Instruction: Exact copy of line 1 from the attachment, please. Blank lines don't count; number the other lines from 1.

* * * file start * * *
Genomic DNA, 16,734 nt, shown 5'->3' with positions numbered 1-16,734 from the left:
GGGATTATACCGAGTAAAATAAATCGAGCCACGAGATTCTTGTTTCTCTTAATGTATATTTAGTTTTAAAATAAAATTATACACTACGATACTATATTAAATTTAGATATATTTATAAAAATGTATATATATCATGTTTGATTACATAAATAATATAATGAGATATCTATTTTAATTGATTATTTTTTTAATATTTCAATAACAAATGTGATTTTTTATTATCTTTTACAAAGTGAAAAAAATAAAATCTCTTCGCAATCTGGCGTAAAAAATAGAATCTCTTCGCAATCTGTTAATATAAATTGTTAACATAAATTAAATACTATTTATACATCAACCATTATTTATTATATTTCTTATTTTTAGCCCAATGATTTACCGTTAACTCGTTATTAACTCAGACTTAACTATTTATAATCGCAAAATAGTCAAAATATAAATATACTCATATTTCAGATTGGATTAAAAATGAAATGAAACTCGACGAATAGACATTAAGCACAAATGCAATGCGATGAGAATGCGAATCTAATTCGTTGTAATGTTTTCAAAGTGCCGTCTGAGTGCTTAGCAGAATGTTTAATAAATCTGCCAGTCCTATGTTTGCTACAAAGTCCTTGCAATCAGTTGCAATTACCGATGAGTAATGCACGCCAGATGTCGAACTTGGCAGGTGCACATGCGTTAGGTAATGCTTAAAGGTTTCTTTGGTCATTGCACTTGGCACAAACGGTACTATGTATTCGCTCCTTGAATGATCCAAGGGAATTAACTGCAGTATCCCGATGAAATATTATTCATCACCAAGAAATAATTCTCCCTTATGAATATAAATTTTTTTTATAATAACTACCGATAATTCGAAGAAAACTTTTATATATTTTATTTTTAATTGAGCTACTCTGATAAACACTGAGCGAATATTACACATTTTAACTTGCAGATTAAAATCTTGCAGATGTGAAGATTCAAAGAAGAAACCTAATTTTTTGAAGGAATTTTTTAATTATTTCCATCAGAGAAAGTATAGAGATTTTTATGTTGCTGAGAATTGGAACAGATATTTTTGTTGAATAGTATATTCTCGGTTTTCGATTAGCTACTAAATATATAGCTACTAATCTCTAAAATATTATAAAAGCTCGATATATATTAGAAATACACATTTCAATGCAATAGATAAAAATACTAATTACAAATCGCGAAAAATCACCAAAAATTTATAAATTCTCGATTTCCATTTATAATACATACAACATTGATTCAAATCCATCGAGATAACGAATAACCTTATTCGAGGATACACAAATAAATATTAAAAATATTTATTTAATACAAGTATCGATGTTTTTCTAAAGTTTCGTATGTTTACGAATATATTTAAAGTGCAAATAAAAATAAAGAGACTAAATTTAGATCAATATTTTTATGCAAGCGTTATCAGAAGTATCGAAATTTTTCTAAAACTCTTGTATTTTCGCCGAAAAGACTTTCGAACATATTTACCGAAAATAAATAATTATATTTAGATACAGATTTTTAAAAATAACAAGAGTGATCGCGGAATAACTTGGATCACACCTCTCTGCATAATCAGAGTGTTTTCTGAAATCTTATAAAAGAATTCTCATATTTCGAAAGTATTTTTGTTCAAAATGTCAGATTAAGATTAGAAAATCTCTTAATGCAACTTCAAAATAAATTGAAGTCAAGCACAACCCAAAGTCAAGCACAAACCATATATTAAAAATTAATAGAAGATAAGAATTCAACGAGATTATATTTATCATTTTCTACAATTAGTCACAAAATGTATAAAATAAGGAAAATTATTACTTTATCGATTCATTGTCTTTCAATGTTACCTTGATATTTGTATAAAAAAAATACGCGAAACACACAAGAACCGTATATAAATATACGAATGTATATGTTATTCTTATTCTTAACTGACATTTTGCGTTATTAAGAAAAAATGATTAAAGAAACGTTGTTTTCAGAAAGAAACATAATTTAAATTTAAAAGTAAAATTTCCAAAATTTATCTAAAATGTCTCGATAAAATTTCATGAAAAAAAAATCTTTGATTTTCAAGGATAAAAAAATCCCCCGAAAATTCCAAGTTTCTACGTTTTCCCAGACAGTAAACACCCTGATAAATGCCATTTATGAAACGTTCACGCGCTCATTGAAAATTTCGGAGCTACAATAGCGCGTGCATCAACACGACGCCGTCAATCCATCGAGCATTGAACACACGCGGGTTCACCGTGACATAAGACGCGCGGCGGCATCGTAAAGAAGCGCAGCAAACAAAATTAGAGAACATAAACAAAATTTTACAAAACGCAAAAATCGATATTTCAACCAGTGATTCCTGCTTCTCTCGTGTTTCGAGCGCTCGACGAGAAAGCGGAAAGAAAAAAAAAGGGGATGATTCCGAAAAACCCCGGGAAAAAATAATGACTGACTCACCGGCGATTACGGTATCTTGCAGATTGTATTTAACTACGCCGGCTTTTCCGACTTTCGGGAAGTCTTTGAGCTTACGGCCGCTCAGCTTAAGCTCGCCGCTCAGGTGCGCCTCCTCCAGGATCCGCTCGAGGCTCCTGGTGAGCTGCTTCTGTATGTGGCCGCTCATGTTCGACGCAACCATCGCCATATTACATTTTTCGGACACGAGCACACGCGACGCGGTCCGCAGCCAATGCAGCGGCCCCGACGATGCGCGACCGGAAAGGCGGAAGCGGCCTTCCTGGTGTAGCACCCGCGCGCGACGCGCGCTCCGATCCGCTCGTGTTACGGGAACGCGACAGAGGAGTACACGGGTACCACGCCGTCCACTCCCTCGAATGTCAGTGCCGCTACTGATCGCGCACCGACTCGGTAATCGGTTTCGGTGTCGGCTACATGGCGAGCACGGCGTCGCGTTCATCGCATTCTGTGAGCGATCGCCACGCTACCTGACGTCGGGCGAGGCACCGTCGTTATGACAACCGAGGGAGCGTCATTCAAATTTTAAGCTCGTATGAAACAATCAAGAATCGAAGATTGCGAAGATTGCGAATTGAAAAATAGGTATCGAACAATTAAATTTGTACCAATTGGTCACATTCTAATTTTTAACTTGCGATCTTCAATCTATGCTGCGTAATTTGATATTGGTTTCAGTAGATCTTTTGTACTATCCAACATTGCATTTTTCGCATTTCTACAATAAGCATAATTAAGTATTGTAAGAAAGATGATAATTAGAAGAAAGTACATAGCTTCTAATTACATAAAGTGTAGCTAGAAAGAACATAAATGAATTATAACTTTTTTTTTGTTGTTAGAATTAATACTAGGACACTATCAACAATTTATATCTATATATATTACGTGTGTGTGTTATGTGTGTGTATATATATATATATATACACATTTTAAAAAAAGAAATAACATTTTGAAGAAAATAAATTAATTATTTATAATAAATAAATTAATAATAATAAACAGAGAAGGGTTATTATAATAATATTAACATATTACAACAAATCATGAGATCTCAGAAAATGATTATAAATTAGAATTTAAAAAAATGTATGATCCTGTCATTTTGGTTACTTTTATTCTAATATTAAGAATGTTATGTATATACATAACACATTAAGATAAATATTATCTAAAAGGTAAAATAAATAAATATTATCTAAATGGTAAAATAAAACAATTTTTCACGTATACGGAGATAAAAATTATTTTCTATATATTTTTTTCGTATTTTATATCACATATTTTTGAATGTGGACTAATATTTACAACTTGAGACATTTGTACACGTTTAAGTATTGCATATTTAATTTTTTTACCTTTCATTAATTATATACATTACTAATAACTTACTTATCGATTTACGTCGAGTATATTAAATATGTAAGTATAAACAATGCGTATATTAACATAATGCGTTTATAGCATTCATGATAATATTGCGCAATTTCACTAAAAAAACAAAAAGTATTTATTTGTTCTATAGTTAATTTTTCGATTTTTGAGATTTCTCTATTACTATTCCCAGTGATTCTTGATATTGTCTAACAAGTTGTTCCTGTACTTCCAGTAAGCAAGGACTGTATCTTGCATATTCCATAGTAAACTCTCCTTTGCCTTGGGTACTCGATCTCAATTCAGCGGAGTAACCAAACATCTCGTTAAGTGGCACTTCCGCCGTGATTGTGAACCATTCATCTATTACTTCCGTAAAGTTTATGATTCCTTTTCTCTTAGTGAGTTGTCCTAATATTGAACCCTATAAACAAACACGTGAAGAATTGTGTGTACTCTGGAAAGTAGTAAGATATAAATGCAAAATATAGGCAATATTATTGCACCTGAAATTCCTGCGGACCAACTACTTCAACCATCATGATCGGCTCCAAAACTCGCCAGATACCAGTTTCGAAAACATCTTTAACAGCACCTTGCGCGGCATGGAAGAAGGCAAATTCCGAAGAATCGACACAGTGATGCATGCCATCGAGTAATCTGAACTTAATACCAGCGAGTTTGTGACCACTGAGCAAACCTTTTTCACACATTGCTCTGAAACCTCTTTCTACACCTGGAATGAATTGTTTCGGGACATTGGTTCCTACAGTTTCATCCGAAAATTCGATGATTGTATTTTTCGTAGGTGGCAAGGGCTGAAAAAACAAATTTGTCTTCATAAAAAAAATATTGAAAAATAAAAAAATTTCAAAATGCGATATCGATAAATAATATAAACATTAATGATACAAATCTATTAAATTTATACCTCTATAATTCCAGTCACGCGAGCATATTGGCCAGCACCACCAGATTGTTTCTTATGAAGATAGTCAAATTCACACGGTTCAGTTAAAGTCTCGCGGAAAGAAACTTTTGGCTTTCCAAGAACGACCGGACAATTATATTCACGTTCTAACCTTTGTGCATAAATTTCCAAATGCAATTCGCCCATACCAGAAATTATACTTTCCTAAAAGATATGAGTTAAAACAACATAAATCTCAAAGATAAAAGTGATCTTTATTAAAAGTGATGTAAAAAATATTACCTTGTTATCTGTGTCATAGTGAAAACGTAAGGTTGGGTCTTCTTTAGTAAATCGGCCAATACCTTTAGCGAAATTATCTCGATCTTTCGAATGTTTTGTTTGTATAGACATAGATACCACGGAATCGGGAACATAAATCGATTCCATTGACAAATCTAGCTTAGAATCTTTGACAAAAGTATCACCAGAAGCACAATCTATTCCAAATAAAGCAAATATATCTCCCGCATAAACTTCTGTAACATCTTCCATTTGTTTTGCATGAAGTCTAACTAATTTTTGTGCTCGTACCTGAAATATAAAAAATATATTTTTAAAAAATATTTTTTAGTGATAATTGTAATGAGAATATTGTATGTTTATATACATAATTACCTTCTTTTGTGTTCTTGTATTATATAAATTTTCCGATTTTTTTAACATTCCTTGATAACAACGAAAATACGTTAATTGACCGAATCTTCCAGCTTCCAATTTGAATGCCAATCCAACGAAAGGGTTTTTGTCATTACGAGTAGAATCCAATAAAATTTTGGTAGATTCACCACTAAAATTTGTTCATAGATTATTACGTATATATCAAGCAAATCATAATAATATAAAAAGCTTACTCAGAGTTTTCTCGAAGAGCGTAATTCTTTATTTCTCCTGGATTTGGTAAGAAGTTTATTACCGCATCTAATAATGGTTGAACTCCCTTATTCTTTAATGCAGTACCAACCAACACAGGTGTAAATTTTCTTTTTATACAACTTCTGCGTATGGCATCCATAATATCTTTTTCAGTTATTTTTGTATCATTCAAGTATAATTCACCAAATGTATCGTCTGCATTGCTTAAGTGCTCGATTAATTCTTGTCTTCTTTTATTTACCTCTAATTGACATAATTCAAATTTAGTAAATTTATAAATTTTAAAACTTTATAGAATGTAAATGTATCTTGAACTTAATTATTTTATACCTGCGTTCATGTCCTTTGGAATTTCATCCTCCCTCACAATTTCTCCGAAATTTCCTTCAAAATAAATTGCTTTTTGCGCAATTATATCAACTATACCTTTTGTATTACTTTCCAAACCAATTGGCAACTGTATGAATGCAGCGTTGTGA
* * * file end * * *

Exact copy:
Genomic DNA, 16,734 nt, shown 5'->3' with positions numbered 1-16,734 from the left: